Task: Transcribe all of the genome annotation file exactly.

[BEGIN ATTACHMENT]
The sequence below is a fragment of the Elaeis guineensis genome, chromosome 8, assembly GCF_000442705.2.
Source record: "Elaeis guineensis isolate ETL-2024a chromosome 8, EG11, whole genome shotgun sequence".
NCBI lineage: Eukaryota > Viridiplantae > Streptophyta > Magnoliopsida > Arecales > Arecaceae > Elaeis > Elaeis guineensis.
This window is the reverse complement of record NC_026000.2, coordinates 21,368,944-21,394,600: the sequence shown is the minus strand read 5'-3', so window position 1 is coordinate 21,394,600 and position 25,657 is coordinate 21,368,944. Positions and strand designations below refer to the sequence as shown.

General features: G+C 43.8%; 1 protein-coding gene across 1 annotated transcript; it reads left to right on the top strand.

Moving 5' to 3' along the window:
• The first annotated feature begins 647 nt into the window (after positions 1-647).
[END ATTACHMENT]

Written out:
The sequence below is a fragment of the Elaeis guineensis genome, chromosome 8, assembly GCF_000442705.2.
Source record: "Elaeis guineensis isolate ETL-2024a chromosome 8, EG11, whole genome shotgun sequence".
NCBI lineage: Eukaryota > Viridiplantae > Streptophyta > Magnoliopsida > Arecales > Arecaceae > Elaeis > Elaeis guineensis.
This window is the reverse complement of record NC_026000.2, coordinates 21,368,944-21,394,600: the sequence shown is the minus strand read 5'-3', so window position 1 is coordinate 21,394,600 and position 25,657 is coordinate 21,368,944. Positions and strand designations below refer to the sequence as shown.

General features: G+C 43.8%; 1 protein-coding gene across 1 annotated transcript; it reads left to right on the top strand.

Moving 5' to 3' along the window:
• The first annotated feature begins 647 nt into the window (after positions 1-647).